Mushroom Coral Feeding: The Green Metallic Mushroom is a carnivore. In the wild, these corallimorphs are well equipped with nutritional alternatives for their well-being. They derive nutrition from their symbiotic algae, zooxanthellae, that dwells within their tissues and they eat small particles out of the water column. Their short tentacles also serve them well by holding several types of stinging cells which allow them to catch larger particulate matter than the other Actinodiscus species. Finally, they can actually warp their surfaces to change the water flow over them to direct particulate and flocculent material toward their mucous center for absorption.
In captivity you can feed your A. malaccensis liquid coral food or Cyclo-peeze and similar sized foods. You can use direct feeding, but they still do well on their own capturing food all by themselves. Feed once a week if desired.
Water changes of 10% bi-monthly or 20% a month are typical. Provide a reef environment with proper magnesium levels. Some claim proper iodine levels are beneficial also. Due to their toxins, active carbon is a good idea with larger colonies of mushrooms.
A typical live rock/reef environment is what is needed for your Green Metallic Mushroom. Provide rubble or dead coral and live rock for them to have something with which to attach their pedal disc. They do not do well with strong water movement, so direct the powerheads and intake nozzles away from them. As they can float around when looking for a place to settle, it's a good rule of thumb to have all of your pumps covered. Most good quality pumps have guards on them. Do not over skim since the A. malaccensis need nutrients to survive on and will not do well in a pristine environment.
- Minimum Tank Size / Length: Nano tank of 1 gallon or more
- Marine Lighting: Low to moderate.
- Temperature: 72° - 83° F (22° - 28° C)
- Salinity / Specific Gravity: 1.023 to 1.025
- Water Movement: Low / weak
- Water Region: Middle to bottom of the aquarium
The Green Metallic Mushroom, Brown Mushroom, or Fuzzy Mushroom is semi-aggressive if they are near another coral. They will cause other corals to loose tissue, recess possibly die. Acroporas will not grow in aquariums with large mushroom populations. Make sure to leave 6 - 8 " between your mushrooms and other corals. Watch the growth rate since the A. malaccensis will overgrow and kill any nearby corals.
Mushroom Anemones will tolerate their own species and usually other Mushrooms. In the wild many species of Mushroom Corals occur together in large groups. In captivity A. malaccensis will get along with their own species, but may not tolerate mushroom species outside their colony. Even in one genus, if the color is different or a different species, the weaker mushroom will detach and find another location.
No sexual difference in appearance is known.
- Mushroom Coral Reproduction:
Corallimorphs reproduce in 4 different ways. The first three ways, asexual budding, laceration, and division/fission, are successful in the aquarium as most hobbyists soon discover. Budding is where individuals are formed from particles divided off from the pedal disc. Similar to budding, laceration happens when they move slowly over the surface and leave behind small pieces that will eventually form into mushrooms. Division or fission is where an individual divides down the center and forms two animals.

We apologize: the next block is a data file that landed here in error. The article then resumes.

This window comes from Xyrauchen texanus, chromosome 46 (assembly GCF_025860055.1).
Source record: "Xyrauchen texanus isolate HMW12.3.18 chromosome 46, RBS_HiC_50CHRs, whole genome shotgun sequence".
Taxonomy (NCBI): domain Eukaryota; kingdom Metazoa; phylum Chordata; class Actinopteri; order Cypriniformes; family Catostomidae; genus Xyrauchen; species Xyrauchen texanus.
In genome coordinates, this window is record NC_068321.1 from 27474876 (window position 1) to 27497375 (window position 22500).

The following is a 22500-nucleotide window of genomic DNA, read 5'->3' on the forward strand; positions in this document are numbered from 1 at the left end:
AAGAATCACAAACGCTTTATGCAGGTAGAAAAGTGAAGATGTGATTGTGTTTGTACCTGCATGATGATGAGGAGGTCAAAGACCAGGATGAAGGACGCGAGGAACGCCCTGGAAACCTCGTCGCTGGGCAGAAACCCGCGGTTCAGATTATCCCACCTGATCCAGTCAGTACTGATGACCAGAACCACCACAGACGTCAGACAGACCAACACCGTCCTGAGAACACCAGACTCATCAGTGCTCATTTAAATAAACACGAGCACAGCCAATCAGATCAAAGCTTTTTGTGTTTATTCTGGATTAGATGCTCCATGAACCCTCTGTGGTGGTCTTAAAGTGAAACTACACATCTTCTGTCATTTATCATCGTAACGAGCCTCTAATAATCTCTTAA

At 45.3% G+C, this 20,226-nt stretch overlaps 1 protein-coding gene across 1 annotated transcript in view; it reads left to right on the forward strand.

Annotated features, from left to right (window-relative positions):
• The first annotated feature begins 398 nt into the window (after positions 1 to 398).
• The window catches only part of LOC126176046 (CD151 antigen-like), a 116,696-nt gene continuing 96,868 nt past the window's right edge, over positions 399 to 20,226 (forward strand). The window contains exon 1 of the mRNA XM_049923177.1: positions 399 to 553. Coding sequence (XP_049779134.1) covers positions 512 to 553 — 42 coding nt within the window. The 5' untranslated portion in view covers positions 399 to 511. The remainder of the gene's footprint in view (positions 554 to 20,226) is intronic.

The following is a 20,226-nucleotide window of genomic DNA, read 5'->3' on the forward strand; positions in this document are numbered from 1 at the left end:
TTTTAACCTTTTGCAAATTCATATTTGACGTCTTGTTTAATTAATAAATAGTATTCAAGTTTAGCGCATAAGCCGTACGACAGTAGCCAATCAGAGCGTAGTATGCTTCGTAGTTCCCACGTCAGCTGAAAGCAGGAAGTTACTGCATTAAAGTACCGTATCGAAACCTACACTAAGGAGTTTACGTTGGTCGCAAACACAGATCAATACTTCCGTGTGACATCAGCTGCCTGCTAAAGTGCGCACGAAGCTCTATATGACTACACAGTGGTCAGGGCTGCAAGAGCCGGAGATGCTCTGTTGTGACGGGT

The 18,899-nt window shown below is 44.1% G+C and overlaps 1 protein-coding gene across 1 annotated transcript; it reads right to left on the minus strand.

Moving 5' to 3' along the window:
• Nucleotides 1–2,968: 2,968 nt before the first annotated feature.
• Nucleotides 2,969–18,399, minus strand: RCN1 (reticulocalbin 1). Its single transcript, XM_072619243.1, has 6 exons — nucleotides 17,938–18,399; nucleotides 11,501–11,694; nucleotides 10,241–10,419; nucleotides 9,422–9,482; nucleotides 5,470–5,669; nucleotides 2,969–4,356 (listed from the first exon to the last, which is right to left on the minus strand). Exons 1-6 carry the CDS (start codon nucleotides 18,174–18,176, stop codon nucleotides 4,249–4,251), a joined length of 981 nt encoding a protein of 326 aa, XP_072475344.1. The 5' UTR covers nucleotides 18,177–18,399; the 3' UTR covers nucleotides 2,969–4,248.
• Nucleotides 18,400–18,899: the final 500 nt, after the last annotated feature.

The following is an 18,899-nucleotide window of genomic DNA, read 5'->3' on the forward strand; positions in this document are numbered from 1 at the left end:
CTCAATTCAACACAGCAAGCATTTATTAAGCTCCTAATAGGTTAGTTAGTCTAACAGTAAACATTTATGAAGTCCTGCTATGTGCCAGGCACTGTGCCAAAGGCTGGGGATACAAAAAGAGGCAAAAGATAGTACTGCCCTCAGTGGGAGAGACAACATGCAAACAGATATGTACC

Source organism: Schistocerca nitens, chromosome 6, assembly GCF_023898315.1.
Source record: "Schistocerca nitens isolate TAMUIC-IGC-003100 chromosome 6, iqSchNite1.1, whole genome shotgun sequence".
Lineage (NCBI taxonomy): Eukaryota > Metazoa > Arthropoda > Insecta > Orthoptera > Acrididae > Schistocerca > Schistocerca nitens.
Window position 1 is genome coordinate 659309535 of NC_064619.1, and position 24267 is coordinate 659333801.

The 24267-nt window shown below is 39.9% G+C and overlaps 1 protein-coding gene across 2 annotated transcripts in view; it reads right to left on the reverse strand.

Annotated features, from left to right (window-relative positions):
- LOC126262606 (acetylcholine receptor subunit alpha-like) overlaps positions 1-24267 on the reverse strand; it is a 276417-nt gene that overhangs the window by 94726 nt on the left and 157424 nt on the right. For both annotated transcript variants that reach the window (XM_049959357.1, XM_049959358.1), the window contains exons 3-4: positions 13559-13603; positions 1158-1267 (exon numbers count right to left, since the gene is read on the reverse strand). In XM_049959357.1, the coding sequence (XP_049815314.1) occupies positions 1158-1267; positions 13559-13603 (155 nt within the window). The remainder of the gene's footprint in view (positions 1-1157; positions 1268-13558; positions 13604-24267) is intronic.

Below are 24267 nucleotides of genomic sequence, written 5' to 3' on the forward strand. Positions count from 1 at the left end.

Sexual reproduction is where eggs and sperm are released into the water column. They unite and form free-swimming larvae which are initially plankonic, and them settle and adhere to the substrate. Sexual reproduction has not been well documented, and has not been observed in captivity. Presumably modern filtration methods are inhospitable to free swimming larvae.
- Mushroom Coral Propagation:
Mushroom corals can be easily propagated in captivity by cutting individual polyps into several pieces. Placed the pieces on a gravel substrate with low water flow. They will attach themselves to pieces of gravel. Later they can then be super glued to a suitable substrate such as a reef plug. It has been stated that the warmer end of their temperature spectrum encourages reproduction.
For details on how to propagate your mushroom corals see Mushroom Corals: Mushroom Coral Propagation
The A. malaccensis are disease resistant, and only affected by improper husbandry. Problems for the most Corallimorphs are pretty minimal unless your lighting, water movement, feeding and water quality are improper for these animals. A sign of this is if your coral mushroom detaches to look for "better conditions" to settle in. They have very few predators if any.
Mushroom Corals for Sale: The Green Metallic Mushroom, Brown Mushroom, or Fuzzy Mushroom A. malaccensis are not always easy to find online but you may be able to get some from reef clubs, coral frag groups, or by special order from your local pet store
- Animal-World References: Marine and Reef
- Anthony Calfo, Book of Coral Propagation, Volume 1 Edition 2: Reef Gardening for Aquarists, Reading Trees; 2 edition, 2007
- Ronald L. Shimek, Guide to Marine Invertebrates: 500+ Essential-to-Know Aquarium Species, Microcosm, 2005
- Bob Goemans, Brown Mushroom, Discosoma malaccensis (Actinodiscus malaccensis), Animal Library, Saltwatercorner.com